Ethnic Group, Geographic, and Personal Names:
The Library of Congress Authorities database is the guideline for the spelling of name entries—personal, geographic, as well as those of ethnic groups—in the Place/Time, Description, and Subjects fields. However, in certain instances the preferences of the scholarly community take precedence. For example, while LCA supports the spelling Khmu’, scholars specializing on this upland ethnic group prefer Kammu, or even Kmhmu. Thus for the Halpern Collection the term is given as “Kammu (Khmu’)” in order to present a compromise between these different spelling preferences. Similarly, the Hmong ethnic group was formerly referred to as Meo or Miao, terms which are neither current in scholarship nor authorized by LCA. The Collection thus uses Hmong (Meo).

As already noted, one feature of the Halpern Collection is the way it sheds light on Laos’ complex ethnic mosaic. The current Lao government divides the country’s more than sixty ethnic groups into three categories based on which ecological zone they occupy: 1) Lao Loum, or lowland Lao; 2) Lao Theung, or Lao of the lower mountain slopes; 3) and Lao Sung, or Lao of the upper mountain slopes. In many ways this schema is problematic, not the least of which is because it attributes Lao ethnicity to many ethnic groups that are Lao in either the linguistic or cultural sense. However, it does have a certain utility if we understand it to show how ethnolinguistic identity coincides loosely with the ecological zones occupied (or manners of subsistence engaged in) by Laos’ peoples. The following is further elaboration of this schema, as well as information on how it relates to this particular collection of images. Most of the information comes from the Library of Congress’ Laos: A Country Study (1995 edition) as well as from the broader community of scholars specializing on Laos.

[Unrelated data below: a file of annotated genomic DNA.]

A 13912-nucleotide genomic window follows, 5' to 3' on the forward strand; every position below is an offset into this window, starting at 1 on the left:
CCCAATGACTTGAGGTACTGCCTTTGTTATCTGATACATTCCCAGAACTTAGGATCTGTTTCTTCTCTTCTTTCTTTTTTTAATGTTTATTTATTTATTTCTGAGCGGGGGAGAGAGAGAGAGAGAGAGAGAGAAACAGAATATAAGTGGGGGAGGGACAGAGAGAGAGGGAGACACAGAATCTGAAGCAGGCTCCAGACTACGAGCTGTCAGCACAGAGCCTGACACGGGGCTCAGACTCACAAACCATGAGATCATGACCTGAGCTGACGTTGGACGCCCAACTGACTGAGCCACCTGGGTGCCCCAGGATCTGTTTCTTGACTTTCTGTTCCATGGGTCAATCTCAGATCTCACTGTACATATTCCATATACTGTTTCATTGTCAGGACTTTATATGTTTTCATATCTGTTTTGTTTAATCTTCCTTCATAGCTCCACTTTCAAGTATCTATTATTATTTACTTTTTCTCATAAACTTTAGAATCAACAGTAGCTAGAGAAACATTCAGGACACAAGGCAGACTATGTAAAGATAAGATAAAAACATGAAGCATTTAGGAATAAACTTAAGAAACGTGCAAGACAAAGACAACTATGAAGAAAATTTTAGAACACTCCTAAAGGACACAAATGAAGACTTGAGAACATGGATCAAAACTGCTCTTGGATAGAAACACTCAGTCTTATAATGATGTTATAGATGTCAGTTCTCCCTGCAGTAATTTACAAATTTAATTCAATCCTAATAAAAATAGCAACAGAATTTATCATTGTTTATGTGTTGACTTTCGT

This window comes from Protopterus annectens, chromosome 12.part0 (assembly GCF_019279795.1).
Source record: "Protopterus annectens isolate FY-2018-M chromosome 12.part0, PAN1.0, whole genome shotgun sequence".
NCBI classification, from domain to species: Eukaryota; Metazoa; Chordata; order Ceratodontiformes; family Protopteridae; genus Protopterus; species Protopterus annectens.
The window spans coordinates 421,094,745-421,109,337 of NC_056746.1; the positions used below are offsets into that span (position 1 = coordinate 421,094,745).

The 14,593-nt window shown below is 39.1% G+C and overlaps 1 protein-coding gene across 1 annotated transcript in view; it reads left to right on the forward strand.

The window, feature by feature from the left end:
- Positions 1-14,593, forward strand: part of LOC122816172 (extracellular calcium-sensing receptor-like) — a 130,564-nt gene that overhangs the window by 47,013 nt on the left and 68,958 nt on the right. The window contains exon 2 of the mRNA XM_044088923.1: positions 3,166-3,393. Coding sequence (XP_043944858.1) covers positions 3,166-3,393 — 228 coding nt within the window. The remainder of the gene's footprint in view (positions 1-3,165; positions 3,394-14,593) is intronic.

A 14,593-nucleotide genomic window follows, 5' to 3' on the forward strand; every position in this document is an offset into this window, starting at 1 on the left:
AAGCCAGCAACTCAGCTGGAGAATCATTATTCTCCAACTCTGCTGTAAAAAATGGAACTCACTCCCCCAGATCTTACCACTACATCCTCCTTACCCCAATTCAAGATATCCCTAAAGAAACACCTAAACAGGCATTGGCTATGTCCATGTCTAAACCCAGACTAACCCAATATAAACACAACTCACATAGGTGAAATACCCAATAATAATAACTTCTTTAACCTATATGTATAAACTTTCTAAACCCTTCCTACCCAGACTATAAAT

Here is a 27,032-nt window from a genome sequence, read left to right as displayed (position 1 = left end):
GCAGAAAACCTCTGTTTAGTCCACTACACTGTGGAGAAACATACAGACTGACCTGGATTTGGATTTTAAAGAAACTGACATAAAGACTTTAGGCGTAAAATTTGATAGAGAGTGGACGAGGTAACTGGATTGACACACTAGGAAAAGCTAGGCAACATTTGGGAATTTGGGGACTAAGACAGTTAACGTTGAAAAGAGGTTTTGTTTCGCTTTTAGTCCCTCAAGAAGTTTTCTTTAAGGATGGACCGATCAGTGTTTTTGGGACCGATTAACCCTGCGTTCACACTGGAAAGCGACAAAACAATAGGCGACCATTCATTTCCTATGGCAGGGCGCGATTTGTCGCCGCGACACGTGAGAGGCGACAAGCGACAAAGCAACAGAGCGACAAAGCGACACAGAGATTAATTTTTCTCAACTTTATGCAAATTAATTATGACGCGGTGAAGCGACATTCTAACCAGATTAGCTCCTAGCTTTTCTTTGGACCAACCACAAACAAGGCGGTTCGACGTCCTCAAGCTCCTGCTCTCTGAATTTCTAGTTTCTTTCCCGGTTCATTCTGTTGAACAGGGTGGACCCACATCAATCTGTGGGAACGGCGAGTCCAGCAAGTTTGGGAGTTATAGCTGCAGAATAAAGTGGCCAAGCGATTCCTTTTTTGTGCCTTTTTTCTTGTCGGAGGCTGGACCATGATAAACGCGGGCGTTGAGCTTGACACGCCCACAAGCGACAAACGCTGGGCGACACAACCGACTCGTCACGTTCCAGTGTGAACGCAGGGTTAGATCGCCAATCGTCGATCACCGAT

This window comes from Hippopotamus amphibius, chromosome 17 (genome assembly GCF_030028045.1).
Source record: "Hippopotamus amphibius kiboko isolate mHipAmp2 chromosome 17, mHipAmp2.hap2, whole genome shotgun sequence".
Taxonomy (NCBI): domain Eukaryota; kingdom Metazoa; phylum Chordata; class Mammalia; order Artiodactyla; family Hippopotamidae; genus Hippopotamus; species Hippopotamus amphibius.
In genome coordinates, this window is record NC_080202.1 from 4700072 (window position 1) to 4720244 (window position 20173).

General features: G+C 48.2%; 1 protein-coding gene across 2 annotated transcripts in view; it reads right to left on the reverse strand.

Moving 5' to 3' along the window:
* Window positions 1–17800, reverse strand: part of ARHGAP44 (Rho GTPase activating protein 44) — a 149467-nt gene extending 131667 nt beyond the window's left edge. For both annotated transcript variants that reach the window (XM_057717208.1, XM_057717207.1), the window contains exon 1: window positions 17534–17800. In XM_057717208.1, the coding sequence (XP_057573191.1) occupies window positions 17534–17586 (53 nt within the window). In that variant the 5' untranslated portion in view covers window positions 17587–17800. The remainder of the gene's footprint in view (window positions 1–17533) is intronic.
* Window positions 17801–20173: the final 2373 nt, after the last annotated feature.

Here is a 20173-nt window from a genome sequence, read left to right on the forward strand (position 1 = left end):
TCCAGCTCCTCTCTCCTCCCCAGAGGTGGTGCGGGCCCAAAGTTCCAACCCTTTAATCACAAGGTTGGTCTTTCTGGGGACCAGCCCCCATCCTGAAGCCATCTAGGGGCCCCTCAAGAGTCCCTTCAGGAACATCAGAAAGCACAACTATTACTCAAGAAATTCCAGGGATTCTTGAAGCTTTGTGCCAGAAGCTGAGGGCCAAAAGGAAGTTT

Lao Loum: This term mainly designates the ethnic Lao proper, who practice lowland, wet rice agriculture, speak a language belonging to the Tai language family (referred to by some scholars as Austro-Thai), and practice Theravada Buddhism. The term is sometimes expanded to include other Tai speakers who may or may not live in the lowlands or otherwise fit the pattern. For example, regarding the Lu and Tai Dam (both featured in this collection), the former are quite similar to the Lao in terms of subsistence and religion, while the latter live in upland valleys and do not practice Buddhism.
Lao Theung: According to Laos: A Country Study (1995 edition, p. 341), this term refers to “Literally, Laotian of the mountain slopes; group—including Kammu, Loven and Lamet—that traditionally lives in medium altitudes, practices swidden, or slash and burn agriculture, and speaks Mon–Khmer languages and dialects. According to the 1985 census, approximately 24 percent of the population. Regarded as original inhabitants of Laos, formally [and formerly] referred to by ethnic Laos as Kha, or slave.” Most of the people from this family of ethnic groups seen in the Halpern Collection prefer to be referred to as Kammu or Kmhmu, which connotes “person” or “human” as opposed to the pejorative connotations of “Kha” (personal communication of Damrong Tayanin (Kam Raw), May 10, 2005, who is co-director of the Kammu Research Project at the University of Lund in Sweden. He is himself Kammu and prefers that spelling, with Kmhmu as a secondary choice). See the works of Damrong Tayanin, Kristina Lindell, and Frank Proschan in the bibliography for more information.